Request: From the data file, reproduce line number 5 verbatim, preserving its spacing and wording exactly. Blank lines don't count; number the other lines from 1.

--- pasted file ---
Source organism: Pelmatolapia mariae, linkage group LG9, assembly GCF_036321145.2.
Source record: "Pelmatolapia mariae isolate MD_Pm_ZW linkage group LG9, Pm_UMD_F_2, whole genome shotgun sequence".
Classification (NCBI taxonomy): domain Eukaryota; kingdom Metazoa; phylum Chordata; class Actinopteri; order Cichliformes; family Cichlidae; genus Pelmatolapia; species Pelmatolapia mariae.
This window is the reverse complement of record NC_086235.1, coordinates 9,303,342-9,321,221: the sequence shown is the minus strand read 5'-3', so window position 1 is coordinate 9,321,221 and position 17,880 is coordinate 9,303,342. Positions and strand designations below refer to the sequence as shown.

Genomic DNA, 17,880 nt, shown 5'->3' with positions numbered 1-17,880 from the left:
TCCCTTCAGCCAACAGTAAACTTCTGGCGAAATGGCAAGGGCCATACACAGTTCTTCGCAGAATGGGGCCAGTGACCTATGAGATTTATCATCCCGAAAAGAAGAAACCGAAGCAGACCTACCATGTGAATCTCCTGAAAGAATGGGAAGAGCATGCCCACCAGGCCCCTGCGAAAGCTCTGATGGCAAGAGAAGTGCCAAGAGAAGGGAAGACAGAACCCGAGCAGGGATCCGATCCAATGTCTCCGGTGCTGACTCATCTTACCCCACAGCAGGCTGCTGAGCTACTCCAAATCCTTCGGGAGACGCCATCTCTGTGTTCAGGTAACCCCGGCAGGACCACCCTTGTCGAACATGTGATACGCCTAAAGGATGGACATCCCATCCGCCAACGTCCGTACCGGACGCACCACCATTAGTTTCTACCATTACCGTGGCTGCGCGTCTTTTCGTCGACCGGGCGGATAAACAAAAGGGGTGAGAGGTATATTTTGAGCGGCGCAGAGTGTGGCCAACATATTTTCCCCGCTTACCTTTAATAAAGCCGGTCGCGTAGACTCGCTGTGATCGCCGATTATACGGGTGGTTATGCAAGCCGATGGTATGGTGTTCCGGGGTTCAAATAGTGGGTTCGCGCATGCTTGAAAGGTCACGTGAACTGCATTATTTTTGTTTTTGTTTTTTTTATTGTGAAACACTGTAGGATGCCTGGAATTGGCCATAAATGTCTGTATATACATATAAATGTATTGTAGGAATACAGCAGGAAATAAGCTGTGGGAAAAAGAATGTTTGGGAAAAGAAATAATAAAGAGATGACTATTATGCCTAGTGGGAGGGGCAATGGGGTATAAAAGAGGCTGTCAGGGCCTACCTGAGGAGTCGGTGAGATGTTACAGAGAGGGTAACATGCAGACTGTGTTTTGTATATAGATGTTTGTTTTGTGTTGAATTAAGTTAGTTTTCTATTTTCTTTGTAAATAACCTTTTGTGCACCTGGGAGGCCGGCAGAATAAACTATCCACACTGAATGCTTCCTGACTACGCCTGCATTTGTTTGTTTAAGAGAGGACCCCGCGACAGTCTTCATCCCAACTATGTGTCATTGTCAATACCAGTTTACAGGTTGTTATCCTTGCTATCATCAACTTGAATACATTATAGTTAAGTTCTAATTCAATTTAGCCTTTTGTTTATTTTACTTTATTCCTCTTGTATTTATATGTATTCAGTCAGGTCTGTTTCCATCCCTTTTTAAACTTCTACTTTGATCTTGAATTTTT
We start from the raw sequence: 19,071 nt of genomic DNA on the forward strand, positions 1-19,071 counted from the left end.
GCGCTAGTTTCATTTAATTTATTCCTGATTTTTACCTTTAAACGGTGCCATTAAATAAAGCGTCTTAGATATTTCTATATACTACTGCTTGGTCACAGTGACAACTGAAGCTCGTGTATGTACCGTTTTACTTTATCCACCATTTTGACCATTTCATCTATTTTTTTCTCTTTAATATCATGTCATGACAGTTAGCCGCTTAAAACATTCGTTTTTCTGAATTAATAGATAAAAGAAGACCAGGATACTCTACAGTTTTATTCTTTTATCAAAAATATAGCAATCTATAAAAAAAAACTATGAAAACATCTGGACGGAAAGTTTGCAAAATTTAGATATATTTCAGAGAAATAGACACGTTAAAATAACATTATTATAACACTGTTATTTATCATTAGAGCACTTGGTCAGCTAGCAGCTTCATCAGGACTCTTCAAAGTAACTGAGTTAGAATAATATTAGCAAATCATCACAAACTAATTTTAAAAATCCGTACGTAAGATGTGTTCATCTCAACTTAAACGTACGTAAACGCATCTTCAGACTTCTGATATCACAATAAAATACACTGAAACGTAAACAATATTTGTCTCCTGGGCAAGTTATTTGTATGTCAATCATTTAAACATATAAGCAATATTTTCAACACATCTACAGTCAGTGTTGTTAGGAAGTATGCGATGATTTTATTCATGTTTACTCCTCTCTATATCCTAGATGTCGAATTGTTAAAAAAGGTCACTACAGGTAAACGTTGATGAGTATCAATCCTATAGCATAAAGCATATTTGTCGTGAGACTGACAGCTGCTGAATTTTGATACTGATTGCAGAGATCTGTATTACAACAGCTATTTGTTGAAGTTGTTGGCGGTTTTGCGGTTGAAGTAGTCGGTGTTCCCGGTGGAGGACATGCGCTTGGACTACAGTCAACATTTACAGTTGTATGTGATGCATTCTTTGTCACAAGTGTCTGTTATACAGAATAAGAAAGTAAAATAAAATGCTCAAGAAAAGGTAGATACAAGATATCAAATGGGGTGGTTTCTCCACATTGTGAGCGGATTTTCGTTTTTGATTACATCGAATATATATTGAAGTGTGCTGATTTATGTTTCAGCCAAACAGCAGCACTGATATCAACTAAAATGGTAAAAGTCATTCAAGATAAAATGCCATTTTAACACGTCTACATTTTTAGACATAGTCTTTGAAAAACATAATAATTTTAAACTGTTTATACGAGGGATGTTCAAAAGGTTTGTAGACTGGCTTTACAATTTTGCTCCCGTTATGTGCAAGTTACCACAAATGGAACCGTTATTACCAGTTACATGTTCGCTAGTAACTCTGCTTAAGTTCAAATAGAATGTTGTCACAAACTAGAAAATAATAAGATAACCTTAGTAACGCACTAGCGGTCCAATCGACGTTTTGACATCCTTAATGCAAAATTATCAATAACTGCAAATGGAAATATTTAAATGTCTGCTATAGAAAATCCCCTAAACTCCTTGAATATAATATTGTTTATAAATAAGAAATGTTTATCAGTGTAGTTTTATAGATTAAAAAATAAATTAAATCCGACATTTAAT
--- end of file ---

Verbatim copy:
Genomic DNA, 17,880 nt, shown 5'->3' with positions numbered 1-17,880 from the left: